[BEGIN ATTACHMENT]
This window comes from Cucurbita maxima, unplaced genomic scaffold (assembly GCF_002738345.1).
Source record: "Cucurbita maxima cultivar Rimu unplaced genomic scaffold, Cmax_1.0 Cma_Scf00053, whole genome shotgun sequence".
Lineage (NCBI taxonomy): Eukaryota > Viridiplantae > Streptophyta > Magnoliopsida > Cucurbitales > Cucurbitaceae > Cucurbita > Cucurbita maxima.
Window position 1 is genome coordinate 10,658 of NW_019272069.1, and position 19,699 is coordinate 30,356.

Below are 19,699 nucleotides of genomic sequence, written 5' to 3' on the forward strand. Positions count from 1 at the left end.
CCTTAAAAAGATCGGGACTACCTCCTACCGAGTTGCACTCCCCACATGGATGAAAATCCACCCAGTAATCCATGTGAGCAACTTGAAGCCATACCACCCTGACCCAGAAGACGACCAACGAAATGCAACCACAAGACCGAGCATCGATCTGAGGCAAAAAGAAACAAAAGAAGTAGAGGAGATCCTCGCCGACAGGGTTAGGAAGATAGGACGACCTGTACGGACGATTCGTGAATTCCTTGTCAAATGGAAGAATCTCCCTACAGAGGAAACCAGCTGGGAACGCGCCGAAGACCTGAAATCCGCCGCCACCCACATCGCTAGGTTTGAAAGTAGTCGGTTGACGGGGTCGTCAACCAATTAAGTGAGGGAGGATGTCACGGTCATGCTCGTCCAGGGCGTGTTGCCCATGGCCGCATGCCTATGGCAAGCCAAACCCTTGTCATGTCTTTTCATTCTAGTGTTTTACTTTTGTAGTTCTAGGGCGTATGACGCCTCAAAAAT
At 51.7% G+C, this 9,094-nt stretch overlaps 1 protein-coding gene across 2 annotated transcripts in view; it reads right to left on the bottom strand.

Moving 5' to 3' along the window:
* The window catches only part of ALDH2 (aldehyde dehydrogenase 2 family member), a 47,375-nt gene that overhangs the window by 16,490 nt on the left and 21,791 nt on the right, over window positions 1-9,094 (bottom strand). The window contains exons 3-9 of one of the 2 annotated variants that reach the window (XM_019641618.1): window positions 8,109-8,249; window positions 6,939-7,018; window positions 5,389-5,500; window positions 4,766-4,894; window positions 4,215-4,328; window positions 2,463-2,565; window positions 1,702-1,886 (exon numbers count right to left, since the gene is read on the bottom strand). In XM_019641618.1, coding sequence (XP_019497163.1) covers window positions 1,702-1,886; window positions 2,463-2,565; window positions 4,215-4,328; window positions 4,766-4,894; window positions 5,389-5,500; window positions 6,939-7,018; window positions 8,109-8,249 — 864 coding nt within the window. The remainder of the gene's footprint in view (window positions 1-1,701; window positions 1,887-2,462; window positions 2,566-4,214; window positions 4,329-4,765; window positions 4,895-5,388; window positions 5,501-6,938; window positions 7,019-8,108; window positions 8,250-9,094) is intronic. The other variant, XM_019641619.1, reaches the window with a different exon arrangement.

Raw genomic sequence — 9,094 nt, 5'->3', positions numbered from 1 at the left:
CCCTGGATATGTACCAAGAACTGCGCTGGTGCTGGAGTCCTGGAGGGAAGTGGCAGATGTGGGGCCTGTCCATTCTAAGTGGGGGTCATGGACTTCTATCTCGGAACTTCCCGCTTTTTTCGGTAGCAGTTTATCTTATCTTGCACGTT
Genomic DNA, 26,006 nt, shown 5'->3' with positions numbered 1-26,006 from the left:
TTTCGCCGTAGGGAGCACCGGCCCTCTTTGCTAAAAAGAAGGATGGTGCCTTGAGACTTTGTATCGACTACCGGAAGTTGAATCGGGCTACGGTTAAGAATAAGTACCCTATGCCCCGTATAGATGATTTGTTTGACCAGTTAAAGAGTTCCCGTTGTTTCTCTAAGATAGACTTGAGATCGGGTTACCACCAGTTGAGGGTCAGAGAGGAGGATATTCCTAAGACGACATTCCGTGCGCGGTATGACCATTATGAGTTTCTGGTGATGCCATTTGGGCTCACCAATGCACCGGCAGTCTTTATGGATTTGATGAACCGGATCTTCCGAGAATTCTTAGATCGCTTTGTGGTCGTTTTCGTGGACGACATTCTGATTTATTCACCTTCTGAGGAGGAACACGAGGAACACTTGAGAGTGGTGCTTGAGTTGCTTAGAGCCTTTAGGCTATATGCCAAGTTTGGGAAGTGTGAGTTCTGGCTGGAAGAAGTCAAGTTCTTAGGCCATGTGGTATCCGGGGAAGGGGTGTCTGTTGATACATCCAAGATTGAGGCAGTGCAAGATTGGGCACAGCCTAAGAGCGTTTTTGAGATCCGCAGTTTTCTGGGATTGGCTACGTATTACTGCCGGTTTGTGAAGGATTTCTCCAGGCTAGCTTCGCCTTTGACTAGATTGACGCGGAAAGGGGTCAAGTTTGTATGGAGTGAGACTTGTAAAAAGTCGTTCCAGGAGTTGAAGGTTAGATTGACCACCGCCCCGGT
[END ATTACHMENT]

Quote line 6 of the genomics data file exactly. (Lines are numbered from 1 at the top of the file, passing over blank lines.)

CCTTAAAAAGATCGGGACTACCTCCTACCGAGTTGCACTCCCCACATGGATGAAAATCCACCCAGTAATCCATGTGAGCAACTTGAAGCCATACCACCCTGACCCAGAAGACGACCAACGAAATGCAACCACAAGACCGAGCATCGATCTGAGGCAAAAAGAAACAAAAGAAGTAGAGGAGATCCTCGCCGACAGGGTTAGGAAGATAGGACGACCTGTACGGACGATTCGTGAATTCCTTGTCAAATGGAAGAATCTCCCTACAGAGGAAACCAGCTGGGAACGCGCCGAAGACCTGAAATCCGCCGCCACCCACATCGCTAGGTTTGAAAGTAGTCGGTTGACGGGGTCGTCAACCAATTAAGTGAGGGAGGATGTCACGGTCATGCTCGTCCAGGGCGTGTTGCCCATGGCCGCATGCCTATGGCAAGCCAAACCCTTGTCATGTCTTTTCATTCTAGTGTTTTACTTTTGTAGTTCTAGGGCGTATGACGCCTCAAAAAT